I have this very clear memory of when I was “graduating” from kindergarten to 1st grade. We all had to go on stage and declare what we wanted to be when we grew up. I shyly went up to the microphone and said, ‘ARTIST’. When I graduated from Otis College, this memory followed me up on stage and helped me accept that diploma. I’ve always been drawn to the idea of being a creative professionally and honestly, I’m still figuring it out. I began branding my work with the title ‘SomethingCuteForYou’ during college with the intention of providing something as simple as a smile. I identify most of my work with Illustration, Hand-lettering, and Embroidery, but I do like to dip my toes in just about everything. I think it’s important to keep myself stimulated with new tools in order to keep myself in motion as well as engaged. A year after college, I was given the opportunity to dive into a pool I knew nothing about; I began the creation and curation of a marketplace called MartBarLA. This was the largest learning experience/experiment I had ever put myself through and turned out to be completely worth it. I was so excited to create such a welcoming platform for local artists and small businesses to come together, collaborate, connect and share their craft with the community. As sweet as the situation was, the territory still came with a fair amount of trial and error. As a creator, as an artist, as a person, you have to be willing to fall flat on your face when entering a new arena; willing to work with no budget, understanding rejection, and working through vulnerability. It’s a tough game, but It’s achievable. Most things are. Most things, though, take a tremendous amount of time and effort and those looking to achieve, have to be aware of that. So I suppose, I’m still figuring out how to live off of my craft, but I’m having a hell of a time doing just that.
Any places to eat or things to do that you can share with our readers? If they have a friend visiting town, what are some spots they could take them to?
Living in Inglewood, I feel pretty centralized, so we’re going to go a lot of different directions! 1. Head down to this burger joint in Venice called “The Window”. Hands DOWN the best burger & fries you’re gonna get. 2. Take a walk west to the Venice boardwalk and keep going until you hit the Santa Monica Pier. We will grab a little ice cream from the shop by the carousel and sit at the end of the pier watching fishermen, the occasional seal, and of course, the passers-by. 3. Museums are a must, The Hammer & The Broad 4. Jump on the Angel’s Landing trolly down to Grand Central Market for literally any food you can think of 5. Study and ride the historic carousel in Griffith Park As for nightlife… 1. My favorite spot is Clifton’s Republic. Multiple themed rooms, giant tree, 4 stories, absolutely gorgeous. 2. The Little Easy. Very French & fancy in the front, very New Orleans in the back. 3. Quick drink at Good Times at Davey Waynes where you literally walk through an old fridge to get in 4. Dinner at Hatchet Hall. Jalapeño cornbread that’s too good to be fair. The Shoutout series is all about recognizing that our success and where we are in life is at least somewhat thanks to the efforts, support, mentorship, love and encouragement of others. So is there someone that you want to dedicate your shoutout to?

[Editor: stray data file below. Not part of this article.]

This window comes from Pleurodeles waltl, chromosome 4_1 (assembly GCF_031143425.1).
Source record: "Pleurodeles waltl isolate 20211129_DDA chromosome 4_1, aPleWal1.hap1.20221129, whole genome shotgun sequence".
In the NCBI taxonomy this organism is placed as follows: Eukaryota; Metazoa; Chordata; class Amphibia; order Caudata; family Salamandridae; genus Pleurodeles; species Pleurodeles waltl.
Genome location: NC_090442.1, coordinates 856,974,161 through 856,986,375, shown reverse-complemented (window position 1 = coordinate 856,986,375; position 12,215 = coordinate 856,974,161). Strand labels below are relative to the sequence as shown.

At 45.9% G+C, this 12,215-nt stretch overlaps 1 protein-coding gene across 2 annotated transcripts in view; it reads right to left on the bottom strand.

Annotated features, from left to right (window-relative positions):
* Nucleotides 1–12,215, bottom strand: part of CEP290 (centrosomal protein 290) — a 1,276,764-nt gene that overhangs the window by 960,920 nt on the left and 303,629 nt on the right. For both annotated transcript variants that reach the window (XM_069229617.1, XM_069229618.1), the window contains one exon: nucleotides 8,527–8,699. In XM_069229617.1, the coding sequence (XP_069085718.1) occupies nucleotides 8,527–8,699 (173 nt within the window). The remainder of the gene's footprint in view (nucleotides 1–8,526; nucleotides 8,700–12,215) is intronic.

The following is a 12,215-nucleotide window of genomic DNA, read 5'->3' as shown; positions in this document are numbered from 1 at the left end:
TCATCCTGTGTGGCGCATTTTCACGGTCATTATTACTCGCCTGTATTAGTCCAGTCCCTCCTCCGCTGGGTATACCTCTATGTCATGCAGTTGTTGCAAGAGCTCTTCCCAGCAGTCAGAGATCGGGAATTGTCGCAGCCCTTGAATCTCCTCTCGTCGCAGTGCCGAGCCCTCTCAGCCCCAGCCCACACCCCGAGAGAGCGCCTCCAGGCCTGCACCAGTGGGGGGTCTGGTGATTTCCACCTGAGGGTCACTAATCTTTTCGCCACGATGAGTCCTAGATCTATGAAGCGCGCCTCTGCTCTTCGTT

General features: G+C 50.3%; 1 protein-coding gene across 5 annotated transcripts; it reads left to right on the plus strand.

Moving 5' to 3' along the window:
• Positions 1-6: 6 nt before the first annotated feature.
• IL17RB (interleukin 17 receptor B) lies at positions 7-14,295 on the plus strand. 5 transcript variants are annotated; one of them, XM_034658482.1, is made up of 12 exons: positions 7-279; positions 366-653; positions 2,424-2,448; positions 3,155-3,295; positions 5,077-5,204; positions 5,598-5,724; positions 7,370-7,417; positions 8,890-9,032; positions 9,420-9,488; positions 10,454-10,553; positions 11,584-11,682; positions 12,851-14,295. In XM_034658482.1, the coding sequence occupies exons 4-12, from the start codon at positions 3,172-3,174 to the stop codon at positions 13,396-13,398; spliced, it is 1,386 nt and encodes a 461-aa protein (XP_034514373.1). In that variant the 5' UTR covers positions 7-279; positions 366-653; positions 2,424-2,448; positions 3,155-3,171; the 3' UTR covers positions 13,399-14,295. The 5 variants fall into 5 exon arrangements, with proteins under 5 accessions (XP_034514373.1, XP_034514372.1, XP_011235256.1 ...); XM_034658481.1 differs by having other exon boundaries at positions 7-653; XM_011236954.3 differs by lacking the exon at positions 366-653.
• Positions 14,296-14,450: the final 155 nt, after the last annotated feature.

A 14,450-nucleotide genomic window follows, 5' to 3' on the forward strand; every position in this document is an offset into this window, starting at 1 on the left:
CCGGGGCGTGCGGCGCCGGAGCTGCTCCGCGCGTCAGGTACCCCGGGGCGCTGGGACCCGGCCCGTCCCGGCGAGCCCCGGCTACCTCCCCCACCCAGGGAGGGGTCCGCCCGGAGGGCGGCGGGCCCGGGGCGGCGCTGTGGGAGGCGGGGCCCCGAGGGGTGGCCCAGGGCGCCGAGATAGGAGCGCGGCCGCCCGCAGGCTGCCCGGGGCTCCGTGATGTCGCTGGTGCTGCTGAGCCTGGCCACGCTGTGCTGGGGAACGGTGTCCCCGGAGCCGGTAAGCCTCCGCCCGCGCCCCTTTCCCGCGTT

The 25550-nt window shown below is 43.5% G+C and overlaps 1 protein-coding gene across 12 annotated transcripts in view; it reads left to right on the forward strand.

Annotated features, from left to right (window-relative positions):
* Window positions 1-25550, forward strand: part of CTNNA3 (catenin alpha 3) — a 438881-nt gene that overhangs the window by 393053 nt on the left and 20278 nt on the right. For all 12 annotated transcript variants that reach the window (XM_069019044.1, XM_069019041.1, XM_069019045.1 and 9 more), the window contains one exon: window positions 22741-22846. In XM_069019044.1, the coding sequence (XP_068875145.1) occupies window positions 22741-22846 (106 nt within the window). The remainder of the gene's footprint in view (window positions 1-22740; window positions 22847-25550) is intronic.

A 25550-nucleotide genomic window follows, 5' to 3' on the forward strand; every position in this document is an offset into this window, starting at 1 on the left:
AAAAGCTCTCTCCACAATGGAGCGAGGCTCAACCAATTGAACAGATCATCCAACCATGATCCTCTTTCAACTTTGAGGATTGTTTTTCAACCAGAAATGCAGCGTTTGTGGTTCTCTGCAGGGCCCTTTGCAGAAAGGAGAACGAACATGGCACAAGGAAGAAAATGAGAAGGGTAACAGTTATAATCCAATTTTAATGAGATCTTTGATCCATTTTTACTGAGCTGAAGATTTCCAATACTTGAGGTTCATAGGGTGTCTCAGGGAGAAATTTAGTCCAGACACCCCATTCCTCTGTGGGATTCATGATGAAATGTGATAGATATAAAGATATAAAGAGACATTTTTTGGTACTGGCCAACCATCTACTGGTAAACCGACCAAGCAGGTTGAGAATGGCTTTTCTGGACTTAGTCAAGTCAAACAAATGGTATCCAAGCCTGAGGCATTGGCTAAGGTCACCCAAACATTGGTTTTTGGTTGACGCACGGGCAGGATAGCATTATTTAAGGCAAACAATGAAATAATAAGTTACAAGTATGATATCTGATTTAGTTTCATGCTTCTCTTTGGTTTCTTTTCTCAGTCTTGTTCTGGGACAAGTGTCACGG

My mother, for never telling me I couldn’t wear that. For encouraging abstract thought and emotion. For always seeing my interests as passions. My partner, Brian, for being my “yes” always and for pushing me to try everything. My marketplace, MartBarLA, and every single artist and business that participated and encouraged me to keep going. Their enthusiasm is always with me. My friends from grade school, high school, and college. They always backed my choices and made being weird really fun.
Other: Market Instagram: @martbar_la
Casey Garbers owns all the rights to the images